The Bulgarian-Turkish border is seeing an upsurge in pushbacks and violence against migrants. InfoMigrants uncovers the reasons why and who are the most at risk.
*This article is the first in a four-part series. All research and interviews were conducted between June and August 2023, with field reporting in Bulgaria carried out between June 18 and 24, 2023.
The Bulgarian-Turkish border has seen a growing number of pushbacks and violence against migrants in the last year, prompting human rights workers to demand accountability. But with a culture of impunity within Bulgaria’s police force and the country’s ambitions to join Schengen by the end of 2023 – combined with the European Union’s goals of curbing irregular migration – justice anytime soon seems unlikely.
Pushbacks are “a very serious problem” in Bulgaria, Krassimir Kanev, chair of the human rights non-profit Bulgarian Helsinki Committee, told InfoMigrants. His office in the Bulgarian capital of Sofia has dealt with scores of cases concerning violent pushbacks and migrant deaths on Bulgarian soil.
“There have been many cases of physical ill treatment, sometimes resulting in death…and use of firearms,” he told InfoMigrants.
Last year alone, an estimated 5,270 pushbacks affecting 87,650 people occurred at the Bulgarian-Turkish border, according to the Bulgarian Helsinki Committee. Actual numbers, however, are believed to be much higher.
The figure is almost double the number registered in 2021 – some 2,510 pushbacks involving nearly 45,000 people. In 2020, the Committee reported that around 15,170 people were affected.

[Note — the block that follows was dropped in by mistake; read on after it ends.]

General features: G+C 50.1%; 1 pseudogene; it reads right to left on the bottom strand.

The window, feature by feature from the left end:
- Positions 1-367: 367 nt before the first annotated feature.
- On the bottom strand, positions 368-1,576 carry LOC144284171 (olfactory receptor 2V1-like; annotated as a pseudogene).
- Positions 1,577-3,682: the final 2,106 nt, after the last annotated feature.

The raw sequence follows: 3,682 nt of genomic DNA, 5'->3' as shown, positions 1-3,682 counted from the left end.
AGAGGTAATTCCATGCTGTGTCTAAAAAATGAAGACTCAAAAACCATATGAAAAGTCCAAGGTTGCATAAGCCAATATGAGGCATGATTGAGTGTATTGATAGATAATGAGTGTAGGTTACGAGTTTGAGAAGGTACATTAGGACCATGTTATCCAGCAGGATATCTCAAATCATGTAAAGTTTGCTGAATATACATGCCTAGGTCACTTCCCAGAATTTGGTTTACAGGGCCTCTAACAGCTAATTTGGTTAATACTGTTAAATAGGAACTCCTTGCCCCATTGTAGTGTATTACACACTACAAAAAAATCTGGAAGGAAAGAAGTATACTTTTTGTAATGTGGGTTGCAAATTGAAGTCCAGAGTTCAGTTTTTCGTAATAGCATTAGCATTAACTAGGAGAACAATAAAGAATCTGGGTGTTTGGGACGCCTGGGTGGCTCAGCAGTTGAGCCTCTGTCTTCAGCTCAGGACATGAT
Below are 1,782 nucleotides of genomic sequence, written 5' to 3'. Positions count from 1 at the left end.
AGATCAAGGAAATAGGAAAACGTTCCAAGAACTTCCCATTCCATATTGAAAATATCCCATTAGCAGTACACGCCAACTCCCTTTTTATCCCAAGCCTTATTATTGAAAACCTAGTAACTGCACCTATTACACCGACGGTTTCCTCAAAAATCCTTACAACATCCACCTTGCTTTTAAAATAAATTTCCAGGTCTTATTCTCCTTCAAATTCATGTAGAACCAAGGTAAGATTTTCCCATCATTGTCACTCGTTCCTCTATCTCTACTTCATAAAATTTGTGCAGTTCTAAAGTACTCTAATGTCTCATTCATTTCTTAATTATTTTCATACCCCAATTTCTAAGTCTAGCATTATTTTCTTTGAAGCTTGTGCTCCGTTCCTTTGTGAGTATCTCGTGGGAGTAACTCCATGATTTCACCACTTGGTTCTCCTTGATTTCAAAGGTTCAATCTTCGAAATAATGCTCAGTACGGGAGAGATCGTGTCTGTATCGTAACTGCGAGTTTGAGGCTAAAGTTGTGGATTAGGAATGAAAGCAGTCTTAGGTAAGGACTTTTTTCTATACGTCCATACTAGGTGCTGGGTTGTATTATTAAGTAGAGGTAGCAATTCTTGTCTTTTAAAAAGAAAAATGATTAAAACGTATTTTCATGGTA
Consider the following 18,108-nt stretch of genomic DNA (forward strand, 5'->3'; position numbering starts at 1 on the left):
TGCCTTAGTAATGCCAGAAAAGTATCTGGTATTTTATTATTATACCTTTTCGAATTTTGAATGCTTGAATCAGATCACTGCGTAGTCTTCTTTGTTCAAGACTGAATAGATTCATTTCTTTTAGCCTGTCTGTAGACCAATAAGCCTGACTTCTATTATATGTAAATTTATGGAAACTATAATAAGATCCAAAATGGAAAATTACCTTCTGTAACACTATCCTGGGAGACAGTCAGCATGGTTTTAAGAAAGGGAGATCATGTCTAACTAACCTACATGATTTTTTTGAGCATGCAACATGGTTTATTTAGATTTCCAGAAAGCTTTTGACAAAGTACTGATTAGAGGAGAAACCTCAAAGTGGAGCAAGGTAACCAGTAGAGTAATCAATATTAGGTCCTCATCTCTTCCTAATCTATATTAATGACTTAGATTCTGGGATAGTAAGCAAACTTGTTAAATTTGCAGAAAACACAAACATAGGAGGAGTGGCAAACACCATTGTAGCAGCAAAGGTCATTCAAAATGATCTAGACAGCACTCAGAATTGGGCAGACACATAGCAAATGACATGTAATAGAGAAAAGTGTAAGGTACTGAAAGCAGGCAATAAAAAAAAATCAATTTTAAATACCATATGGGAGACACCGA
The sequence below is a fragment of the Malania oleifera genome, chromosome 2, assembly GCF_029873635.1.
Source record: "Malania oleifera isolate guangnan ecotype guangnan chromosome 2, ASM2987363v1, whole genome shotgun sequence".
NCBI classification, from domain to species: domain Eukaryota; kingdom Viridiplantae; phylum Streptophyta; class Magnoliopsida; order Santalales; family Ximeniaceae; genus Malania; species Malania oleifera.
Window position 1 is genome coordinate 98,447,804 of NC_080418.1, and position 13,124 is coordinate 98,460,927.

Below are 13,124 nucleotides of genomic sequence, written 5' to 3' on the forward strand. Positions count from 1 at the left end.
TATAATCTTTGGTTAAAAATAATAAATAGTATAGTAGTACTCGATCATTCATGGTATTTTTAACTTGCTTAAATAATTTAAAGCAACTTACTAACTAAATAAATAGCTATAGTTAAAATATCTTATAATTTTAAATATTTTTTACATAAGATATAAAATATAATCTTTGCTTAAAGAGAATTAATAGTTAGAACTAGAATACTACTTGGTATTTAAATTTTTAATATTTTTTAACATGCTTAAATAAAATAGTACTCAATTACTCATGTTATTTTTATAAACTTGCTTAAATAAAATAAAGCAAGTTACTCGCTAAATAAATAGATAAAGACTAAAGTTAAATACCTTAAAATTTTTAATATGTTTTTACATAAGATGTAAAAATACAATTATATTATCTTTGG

Pushbacks happen when a country uses measures to force refugees and migrants out of their territory while obstructing access to legal counsel and other support. They are prohibited under European Union (EU) and international law, violating the 1951 Refugee Convention principle of non-refoulement, which provides that refugees should not be returned to a country where they face serious threats to their life or freedom.
In interviews carried out in Bulgaria in mid-June, migrants, humanitarian workers and human rights experts confirmed to InfoMigrants that violence against migrants and pushbacks at the Bulgarian-Turkish border have increased in the last two years.
The Bulgarian government, however, maintains that “checks have been carried out of formal pushback signals made by foreigners who tried to illegally cross the state border of Bulgaria. The checks ended with the finding that there was no evidence of physical violence.”
“It should be noted that many of the claims of ‘pushbacks’ are unfounded,” a ministry spokesperson told InfoMigrants.